10:11 AM, October 26, 2005  
Blogger john said...

I brought up the disparity between breast and prostate cancer research with my doctor a couple of years ago.

His good point to me was that prostate cancer is most often contracted by very elderly men, while breast cancer strikes women in the midst of their productive years (30s and 40s).

Good enough reason to shut me up.

10:21 AM, October 26, 2005  
Anonymous Athena said...

I'm burnt out on breast cancer pink everything too if for no other reason than the big marketing push. If breast cancer were the #1 killer of women, then perhaps I'd feel differently, but that is clearly not the case. Heart disease kills more women than the next six causes combined. I get that heart disease can't be marketed the same way "save the boobies!" can be marketed, but it still makes me mad.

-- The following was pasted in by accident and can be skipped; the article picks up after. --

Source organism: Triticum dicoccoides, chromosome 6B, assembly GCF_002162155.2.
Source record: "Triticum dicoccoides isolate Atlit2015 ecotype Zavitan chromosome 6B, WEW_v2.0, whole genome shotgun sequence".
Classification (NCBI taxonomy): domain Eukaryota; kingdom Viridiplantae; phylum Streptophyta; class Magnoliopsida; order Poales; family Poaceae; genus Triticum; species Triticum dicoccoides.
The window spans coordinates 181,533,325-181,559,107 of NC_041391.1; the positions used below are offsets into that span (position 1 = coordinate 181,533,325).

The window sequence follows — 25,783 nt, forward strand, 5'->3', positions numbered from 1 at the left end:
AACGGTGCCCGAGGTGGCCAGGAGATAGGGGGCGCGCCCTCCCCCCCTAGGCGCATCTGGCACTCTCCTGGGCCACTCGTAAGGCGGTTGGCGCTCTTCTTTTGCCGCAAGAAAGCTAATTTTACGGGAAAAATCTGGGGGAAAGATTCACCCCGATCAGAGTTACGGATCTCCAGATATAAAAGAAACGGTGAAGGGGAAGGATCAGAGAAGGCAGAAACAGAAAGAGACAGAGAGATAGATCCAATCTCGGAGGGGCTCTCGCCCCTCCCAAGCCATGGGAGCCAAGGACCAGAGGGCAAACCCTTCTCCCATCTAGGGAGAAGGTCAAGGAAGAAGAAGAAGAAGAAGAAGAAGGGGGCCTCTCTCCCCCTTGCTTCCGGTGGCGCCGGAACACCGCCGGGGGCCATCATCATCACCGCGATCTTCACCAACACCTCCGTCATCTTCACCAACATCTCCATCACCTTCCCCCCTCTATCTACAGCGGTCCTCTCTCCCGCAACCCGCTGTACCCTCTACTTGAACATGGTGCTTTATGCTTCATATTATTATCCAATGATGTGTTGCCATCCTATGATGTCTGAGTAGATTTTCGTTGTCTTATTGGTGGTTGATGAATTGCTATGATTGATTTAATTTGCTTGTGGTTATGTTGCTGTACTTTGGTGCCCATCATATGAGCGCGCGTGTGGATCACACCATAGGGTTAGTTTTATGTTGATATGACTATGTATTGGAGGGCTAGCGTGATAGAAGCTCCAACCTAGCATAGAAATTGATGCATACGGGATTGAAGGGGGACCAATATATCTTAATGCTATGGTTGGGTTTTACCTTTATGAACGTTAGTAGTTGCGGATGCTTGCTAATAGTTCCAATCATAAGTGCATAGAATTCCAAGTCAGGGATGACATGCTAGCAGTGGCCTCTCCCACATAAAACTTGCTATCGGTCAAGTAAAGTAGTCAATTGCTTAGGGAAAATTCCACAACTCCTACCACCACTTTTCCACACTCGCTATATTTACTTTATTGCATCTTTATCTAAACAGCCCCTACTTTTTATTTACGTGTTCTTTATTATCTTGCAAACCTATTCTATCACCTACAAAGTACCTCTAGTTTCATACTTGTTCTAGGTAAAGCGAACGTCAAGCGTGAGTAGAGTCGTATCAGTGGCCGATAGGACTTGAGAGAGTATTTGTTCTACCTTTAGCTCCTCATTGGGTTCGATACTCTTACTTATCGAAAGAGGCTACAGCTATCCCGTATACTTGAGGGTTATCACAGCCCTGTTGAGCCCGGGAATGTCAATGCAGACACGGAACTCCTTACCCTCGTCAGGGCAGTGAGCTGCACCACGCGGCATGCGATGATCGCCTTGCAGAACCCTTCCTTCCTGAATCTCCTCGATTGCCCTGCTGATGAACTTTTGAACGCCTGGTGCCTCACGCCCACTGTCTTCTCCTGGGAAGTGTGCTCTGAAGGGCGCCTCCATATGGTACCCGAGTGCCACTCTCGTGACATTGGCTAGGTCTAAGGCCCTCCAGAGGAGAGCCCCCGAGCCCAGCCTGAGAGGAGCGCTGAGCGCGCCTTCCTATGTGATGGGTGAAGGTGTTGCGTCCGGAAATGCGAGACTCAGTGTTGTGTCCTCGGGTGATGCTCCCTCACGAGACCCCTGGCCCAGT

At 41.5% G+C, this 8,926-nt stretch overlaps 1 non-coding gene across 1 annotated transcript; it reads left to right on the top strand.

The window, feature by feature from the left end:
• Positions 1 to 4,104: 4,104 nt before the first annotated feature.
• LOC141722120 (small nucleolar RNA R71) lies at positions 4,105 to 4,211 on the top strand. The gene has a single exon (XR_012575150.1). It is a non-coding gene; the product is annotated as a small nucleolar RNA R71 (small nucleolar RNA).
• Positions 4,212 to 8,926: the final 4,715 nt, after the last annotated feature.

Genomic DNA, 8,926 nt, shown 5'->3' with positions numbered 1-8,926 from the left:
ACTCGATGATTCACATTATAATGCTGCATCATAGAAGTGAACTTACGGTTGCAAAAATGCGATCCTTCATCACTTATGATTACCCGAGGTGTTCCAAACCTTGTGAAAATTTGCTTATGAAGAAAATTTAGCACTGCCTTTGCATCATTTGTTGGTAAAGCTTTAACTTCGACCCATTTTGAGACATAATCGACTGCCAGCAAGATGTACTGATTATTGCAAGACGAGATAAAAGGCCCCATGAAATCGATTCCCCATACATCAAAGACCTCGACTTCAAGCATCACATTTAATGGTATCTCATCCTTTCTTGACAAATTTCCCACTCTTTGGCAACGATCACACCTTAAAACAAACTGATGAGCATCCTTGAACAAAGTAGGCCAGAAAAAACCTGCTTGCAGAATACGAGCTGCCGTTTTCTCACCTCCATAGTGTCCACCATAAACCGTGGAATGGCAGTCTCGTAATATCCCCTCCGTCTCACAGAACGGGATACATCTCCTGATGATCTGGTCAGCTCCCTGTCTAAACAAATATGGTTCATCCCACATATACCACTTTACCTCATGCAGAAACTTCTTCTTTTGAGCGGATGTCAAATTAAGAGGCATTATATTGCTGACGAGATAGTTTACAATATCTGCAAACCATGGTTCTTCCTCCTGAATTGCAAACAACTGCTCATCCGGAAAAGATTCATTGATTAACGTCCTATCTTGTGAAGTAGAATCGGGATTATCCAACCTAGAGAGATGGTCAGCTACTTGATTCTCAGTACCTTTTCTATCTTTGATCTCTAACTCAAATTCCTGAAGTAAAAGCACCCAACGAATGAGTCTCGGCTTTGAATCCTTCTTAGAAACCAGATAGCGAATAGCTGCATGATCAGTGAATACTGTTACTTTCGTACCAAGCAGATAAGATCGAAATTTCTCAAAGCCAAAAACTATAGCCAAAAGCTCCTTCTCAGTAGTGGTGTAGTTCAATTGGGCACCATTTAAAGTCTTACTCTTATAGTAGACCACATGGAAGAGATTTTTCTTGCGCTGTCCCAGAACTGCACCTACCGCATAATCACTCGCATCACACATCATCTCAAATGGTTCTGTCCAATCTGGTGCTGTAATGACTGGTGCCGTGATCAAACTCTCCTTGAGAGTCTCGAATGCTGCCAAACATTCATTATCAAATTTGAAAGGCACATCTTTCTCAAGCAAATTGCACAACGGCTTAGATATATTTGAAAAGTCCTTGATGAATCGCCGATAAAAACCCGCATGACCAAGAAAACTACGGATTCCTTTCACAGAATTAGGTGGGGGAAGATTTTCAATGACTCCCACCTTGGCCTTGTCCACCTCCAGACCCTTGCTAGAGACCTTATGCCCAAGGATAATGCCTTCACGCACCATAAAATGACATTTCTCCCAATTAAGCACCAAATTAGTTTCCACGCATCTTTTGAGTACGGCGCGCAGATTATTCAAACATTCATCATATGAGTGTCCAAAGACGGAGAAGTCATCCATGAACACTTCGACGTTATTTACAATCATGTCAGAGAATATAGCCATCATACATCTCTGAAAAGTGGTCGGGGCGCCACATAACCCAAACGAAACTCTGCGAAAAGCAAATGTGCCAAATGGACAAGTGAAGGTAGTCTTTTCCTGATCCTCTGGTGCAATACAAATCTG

While I fully support women being informed about their bodies and being proactive about their health, I wish the big push was in addressing the very real and under-reported #1 health risk to women. So for now, I'm done with pink ribbon anything.

(Full disclosure: My mother died at the young age of 52, 7 years ago, from heart disease. She didn't recognize the very different symptoms of a heart attack that women often experience.)

10:23 AM, October 26, 2005  
Anonymous Nancy said...

Having had breast cancer (I refuse to be a 'survivor'), I have always been bothered then and now with the over-hype on the breast cancer statistics. Virtually every woman I know feels doomed to be the 'one in eight' to get breast cancer every year. If nothing else, they could get the statistics right: If you live to age 80, you will have had one chance in 8 to get breast cancer. At 20, 30, 40, 50, the odds are much, much less. Having had breast cancer as I said, I'm still much more likely to die of heart disease and always have been.